Best sportsmanship moment: Those Amherst that fans hung around and cheered on their NESCAC brethren in the championship. John Carroll’s crew, including their band, rallied the Pointers faithful. There are benefits to the consolation game, as fans from each of the schools remain in town. It all leads to a great atmosphere on Saturday. Everyone leaves Salem with a greater appreciation for Division III.

Worth the time and money: If you haven’t been to Salem, for either a football championship or a basketball championship, get there. The Roanoke area is picturesque, the hospitality superb, the hotels, bars, and restaurants affordable and enjoyable. Add to this the experience the city of Salem and the Old Dominion Athletic Conference have in running the Final Four and it results in a tremendous weekend. While it isn’t clear for how long Salem will remain the host of these championships, there is no denying the tremendous success they have had in running these events. We always look forward to going back.

A Jason Kalsow jumper with time running out revived our senses, leaving just one of many memories from the weekend.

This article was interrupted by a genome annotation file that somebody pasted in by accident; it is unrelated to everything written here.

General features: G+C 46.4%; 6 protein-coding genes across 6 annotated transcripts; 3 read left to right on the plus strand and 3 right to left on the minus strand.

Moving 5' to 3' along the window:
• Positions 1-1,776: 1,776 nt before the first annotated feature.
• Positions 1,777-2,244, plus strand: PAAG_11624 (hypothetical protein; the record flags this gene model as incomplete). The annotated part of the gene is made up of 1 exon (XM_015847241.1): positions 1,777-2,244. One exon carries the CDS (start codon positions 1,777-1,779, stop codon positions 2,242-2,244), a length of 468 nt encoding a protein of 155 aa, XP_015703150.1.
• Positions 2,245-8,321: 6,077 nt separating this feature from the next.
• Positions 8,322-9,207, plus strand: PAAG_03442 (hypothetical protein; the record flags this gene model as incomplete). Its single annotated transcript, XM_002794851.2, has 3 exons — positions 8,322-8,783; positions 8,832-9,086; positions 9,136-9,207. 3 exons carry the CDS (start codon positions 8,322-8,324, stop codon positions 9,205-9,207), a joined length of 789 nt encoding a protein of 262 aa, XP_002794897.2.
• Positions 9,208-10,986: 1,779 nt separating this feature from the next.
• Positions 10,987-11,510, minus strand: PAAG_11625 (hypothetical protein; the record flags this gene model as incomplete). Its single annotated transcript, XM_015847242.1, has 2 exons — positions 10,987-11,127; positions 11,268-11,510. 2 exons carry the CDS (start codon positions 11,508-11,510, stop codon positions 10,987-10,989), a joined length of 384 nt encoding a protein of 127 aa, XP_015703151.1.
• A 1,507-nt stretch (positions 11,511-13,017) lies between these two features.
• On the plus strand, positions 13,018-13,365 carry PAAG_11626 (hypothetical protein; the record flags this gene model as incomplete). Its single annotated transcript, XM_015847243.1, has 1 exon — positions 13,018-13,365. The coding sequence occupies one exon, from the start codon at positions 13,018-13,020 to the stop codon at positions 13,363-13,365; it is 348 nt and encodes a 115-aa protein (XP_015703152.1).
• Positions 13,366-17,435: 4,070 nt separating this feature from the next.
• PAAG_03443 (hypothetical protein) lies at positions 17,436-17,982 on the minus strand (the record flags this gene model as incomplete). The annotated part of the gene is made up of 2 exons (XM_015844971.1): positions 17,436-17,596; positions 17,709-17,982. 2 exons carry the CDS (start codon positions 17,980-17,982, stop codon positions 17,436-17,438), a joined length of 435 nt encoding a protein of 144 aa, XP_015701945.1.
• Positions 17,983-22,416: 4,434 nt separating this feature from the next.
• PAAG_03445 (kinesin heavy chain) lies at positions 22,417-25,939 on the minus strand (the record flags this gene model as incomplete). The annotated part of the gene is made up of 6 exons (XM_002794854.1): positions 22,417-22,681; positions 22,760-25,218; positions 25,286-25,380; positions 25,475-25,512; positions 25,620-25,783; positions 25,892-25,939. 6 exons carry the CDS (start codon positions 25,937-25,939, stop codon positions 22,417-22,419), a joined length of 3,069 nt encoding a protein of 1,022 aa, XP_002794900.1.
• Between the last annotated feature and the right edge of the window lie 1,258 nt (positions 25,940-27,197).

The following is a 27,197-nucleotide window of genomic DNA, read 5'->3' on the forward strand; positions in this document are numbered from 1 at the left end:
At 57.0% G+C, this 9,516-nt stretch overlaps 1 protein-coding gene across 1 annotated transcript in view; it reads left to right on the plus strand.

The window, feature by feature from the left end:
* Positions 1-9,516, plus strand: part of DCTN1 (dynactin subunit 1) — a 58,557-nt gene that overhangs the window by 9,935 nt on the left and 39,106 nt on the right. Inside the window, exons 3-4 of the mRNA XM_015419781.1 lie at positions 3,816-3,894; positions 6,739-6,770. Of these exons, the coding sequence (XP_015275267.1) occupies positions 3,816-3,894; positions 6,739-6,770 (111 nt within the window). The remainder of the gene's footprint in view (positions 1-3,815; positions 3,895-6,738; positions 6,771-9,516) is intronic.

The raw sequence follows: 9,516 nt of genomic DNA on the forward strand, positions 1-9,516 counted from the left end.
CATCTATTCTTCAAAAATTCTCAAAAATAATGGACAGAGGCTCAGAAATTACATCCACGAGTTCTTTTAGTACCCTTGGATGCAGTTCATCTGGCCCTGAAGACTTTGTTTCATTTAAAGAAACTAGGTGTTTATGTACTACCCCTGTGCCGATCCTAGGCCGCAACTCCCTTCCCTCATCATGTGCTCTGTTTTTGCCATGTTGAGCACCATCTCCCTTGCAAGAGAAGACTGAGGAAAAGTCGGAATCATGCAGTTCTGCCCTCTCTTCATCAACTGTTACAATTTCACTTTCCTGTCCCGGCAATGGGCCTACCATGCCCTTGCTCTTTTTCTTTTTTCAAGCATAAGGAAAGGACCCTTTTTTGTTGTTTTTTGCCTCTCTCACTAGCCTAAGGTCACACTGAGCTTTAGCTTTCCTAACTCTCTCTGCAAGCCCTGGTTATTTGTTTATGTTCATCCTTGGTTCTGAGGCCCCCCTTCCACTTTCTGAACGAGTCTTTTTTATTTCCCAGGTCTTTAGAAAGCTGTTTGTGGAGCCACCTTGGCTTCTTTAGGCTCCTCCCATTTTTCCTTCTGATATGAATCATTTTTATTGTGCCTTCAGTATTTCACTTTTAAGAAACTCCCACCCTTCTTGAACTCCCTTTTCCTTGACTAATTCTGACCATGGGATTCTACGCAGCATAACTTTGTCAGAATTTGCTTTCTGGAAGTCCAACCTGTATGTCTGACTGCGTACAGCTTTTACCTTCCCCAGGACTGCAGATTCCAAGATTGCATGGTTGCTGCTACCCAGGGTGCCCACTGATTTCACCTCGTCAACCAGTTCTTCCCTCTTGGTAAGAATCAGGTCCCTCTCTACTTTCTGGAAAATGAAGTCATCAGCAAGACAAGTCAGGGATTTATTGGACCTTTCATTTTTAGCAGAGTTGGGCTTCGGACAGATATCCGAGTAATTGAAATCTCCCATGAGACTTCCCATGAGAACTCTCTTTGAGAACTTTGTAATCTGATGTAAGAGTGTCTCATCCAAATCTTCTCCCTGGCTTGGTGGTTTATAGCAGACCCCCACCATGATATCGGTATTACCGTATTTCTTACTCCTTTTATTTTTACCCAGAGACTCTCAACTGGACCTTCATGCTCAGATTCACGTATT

Williams/Amherst
The rivalry is intense. The fans are intense. But this is not the “we hate you no matter what” matchup I was anticipating. Both squads have a mutual respect for each other. Set plays go out the window. Amherst knows Williams and vice versa; the result is basketball in its purest form.

In the postgame news conferences, players refer to their opponents by name, as if they are long lost friends who battled together. Sure, the fans razz each other. But all in all, Amherst/Williams is a must see for any basketball fan. Their meeting in Salem brought a special twist to this year’s Final Four.

The beauty of a game between Amherst and Williams is that no matter where it is played, under what conditions, pride hangs on the line. For that, the viewer is guaranteed some classic basketball.

As Williams coach Dave Paulsen glowed after his team’s victory, “I’m glad people from outside Massachusetts got a chance to see just how special this rivalry is.” I agree.

John Carroll
Mike Moran’s squad is unique. With substitutions resembling line shifts at a Columbus Blue Jackets game, the Blue Streaks typically rotate 12 players, engaging in an up-tempo offense and a strangling press. The Pointers took about ten minutes to figure out the press and used a tall backcourt to literally, pass over the smaller JCU guards.